Today was a hard day. Mommy didn’t get out of bed until 2:30. Even that was a struggle. I did it just to check the mail. My mailbox always has cards in it – cards that talk about you. It’s one of the few bright spots in these long, nightmarish days.
I can’t remember if I brushed my teeth today. I don’t think that I did.
My heart is empty. It’s a hollow room where the sound of your cooing echoes.
I watched videos of you today for long stretches of time. I watched them, and I cannot believe that you are gone. You are really and truly no longer here.
We haven’t moved your bed out of the living room. I haven’t directly thought about this, but when I try to – when I think that we need the space for the girls, or how the bed partially blocks one of the kitchen doors – my mind shies away from it. Moving your bed out of our living room acknowledges that you are gone, and you aren’t coming back.
Nighttime is so hard. I should be taking care of you. Giving your medications, holding you, talking to you, taking videos. Instead, I sit on the couch – my heart aching desperately just to hold you for one more minute. I walked out to visit your grave tonight. Daddy went with me, but he didn’t say much. He’s having a really bad day too.
Daddy’s colleagues sent us a beautiful wind chime. It is engraved with your name. I can hear it now on the front porch on this windy night, and I pretend that you’re talking to me. You’re telling me that you’re ok. You’re not in pain.
I hope that we didn’t fail you. Every day, there are questions. Every day, I struggle for answers. I have none. I find myself clenching my jaw constantly. It aches sometimes. I don’t even realize that I’m doing it.
James, I was ready. I was so ready to be a special needs mom for as long as you needed me. I remember the first 3 days home from the NICU. I was panicked, terrified, pacing the floor, hyperventilating. How could we possibly care for you? How could you possibly fit into our lives? How could we have any sort of life? What would constant doctor’s appointments and hospital trips be like? How could we keep our family together, cohesive, with one parent always in one place and the other elsewhere?
And then, something happened. I still don’t know what the shift was to this day, but it was a monumental one. I knew that I could do it. I knew that I could be the mother that you needed, for as long as you needed me. I was ready. It was time to stop fretting and take care of you.
And then, 5 months went by like a sigh. We had our routine. We had figured out the tricks to making you more mobile, to making us more mobile, to being the best at special needs parenting. I was ready for years of caring for you, whatever that entailed. We had our routines. Mommy slept next to you all night, took care of your nighttime needs. I woke with you in the morning. We did our CPT, our nebulization, medications, diapers, snuggles. Lots and lots of snuggles.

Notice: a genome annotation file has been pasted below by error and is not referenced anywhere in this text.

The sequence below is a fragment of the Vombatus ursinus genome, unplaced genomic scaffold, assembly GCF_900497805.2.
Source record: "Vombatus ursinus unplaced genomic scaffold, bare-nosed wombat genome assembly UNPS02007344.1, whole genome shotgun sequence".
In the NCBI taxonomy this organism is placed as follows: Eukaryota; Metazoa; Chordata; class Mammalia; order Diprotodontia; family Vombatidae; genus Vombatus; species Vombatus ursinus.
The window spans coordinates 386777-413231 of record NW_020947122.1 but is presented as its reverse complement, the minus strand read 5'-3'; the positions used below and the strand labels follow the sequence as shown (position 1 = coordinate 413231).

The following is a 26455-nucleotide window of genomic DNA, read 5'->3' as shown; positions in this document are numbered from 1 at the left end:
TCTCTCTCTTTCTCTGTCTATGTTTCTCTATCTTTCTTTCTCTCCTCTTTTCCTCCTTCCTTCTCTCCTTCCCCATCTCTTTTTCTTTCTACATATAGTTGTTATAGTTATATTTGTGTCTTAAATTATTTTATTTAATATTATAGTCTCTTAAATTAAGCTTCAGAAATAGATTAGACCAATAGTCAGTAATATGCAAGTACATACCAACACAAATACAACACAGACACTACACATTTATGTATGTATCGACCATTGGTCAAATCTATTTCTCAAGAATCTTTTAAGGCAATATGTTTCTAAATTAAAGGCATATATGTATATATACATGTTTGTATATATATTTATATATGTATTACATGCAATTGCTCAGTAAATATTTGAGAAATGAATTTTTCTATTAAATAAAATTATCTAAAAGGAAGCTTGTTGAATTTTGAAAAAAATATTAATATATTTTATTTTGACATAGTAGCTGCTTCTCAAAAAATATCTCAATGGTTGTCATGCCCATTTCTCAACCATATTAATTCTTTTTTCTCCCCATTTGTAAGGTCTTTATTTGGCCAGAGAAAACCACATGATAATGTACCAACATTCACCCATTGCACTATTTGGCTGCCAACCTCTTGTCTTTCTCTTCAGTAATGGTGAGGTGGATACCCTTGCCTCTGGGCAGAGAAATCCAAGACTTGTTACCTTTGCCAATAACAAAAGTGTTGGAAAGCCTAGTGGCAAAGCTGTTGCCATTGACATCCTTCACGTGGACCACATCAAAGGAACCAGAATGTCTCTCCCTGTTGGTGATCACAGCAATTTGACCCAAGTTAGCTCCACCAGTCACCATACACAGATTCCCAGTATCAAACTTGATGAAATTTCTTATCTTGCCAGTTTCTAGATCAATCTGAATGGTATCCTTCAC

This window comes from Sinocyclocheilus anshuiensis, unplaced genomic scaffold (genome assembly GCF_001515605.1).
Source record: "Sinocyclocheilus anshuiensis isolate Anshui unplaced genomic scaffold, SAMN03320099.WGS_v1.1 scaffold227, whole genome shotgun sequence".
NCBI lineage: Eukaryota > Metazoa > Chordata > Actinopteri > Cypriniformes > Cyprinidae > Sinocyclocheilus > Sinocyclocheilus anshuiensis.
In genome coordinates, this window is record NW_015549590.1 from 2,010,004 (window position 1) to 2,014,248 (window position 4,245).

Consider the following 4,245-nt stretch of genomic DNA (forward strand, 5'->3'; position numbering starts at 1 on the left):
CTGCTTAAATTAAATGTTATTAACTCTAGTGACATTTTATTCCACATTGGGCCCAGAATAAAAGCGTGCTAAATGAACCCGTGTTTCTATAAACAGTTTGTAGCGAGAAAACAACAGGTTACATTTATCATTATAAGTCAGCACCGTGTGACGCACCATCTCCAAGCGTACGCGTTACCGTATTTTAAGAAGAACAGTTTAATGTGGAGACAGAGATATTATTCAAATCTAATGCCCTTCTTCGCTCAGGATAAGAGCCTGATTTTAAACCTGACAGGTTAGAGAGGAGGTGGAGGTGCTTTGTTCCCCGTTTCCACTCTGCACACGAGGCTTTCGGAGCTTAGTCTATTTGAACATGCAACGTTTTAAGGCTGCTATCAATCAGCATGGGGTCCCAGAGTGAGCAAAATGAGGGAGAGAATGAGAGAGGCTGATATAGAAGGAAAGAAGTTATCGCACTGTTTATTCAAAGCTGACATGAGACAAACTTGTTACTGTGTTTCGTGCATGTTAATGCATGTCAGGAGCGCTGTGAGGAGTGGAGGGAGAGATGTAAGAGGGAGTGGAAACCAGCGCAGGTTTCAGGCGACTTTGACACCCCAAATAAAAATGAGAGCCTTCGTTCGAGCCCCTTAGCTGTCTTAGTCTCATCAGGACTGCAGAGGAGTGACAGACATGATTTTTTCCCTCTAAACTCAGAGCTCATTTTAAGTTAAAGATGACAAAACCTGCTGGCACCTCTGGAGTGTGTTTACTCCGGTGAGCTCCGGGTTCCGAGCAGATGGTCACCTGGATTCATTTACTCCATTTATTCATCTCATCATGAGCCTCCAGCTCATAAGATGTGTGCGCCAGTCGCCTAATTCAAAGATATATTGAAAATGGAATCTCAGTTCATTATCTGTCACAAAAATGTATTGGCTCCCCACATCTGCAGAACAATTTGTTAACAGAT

And then you left. Just like that, our jubilance and exaltation in your successful surgery were extinguished. You died, and you took our hearts with you into the cold January ground.
I wasn’t ready. I had so much more to give you. I will never be ready. My grief will burn within my heart for the rest of my life. There is no loss like losing you. There is no salve to heal this wound.
James, I am going to try. I am going to try to reach out and help others. Every day, I am going to do something, no matter how small. Today and yesterday, I mailed out most of your medical supplies to other trisomy families. It was so, so hard. Going through boxes of oxygen tubing, suction catheters, cannulas – holding these things, remembering you. I cried over a box of Tegaderm. I remember every time that we had to peel it off your face, replace it with fresh tape, how Daddy and I both hated and loved to hear your lusty baby cry.
But other babies live in states with terrible supplemental disability insurance. Some babies aren’t lucky enough to have doctors that value their lives. We helped with that today, here and there, small things really, but huge things to these families with limited supplies. I hope that I made you proud, doing these things through the fog of grief that cloaks our household.
Grief is terrible. There is no escaping it. There is no going around it or over it. The only way is straight through the middle. I’m scared. I’m scared that I will never feel joy again. I’m scared that I will only see life in shades of gray now – no more vibrant colors. I know you wouldn’t want me to feel that way. I know that you were happy and so, so loved, and sometimes I believe that we did all that we could.
It will somehow have to be enough to get me through the days until I start to “feel better.”
Mommy loves you, Jamesy. I love you so very, very much. My heart calls to yours across the void, yet there is no answer.